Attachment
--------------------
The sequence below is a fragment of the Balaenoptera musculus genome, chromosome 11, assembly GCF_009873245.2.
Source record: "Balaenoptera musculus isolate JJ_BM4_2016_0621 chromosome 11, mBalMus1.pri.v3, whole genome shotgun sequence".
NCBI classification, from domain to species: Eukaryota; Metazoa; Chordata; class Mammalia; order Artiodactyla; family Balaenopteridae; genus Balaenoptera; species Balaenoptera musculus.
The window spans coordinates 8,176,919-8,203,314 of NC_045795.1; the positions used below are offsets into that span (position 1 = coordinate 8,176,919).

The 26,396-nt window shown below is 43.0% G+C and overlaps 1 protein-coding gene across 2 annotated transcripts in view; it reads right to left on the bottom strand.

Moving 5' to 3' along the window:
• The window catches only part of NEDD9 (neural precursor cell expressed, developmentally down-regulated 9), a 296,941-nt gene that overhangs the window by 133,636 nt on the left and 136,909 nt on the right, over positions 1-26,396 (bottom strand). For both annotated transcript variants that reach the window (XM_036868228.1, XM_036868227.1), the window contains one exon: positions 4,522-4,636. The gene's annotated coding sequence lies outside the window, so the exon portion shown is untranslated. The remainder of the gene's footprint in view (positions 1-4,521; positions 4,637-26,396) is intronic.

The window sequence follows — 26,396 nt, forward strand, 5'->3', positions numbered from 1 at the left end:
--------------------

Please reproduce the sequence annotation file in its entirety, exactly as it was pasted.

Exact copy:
The sequence below is a fragment of the Balaenoptera musculus genome, chromosome 11, assembly GCF_009873245.2.
Source record: "Balaenoptera musculus isolate JJ_BM4_2016_0621 chromosome 11, mBalMus1.pri.v3, whole genome shotgun sequence".
NCBI classification, from domain to species: Eukaryota; Metazoa; Chordata; class Mammalia; order Artiodactyla; family Balaenopteridae; genus Balaenoptera; species Balaenoptera musculus.
The window spans coordinates 8,176,919-8,203,314 of NC_045795.1; the positions used below are offsets into that span (position 1 = coordinate 8,176,919).

The 26,396-nt window shown below is 43.0% G+C and overlaps 1 protein-coding gene across 2 annotated transcripts in view; it reads right to left on the bottom strand.

Moving 5' to 3' along the window:
• The window catches only part of NEDD9 (neural precursor cell expressed, developmentally down-regulated 9), a 296,941-nt gene that overhangs the window by 133,636 nt on the left and 136,909 nt on the right, over positions 1-26,396 (bottom strand). For both annotated transcript variants that reach the window (XM_036868228.1, XM_036868227.1), the window contains one exon: positions 4,522-4,636. The gene's annotated coding sequence lies outside the window, so the exon portion shown is untranslated. The remainder of the gene's footprint in view (positions 1-4,521; positions 4,637-26,396) is intronic.

The window sequence follows — 26,396 nt, forward strand, 5'->3', positions numbered from 1 at the left end: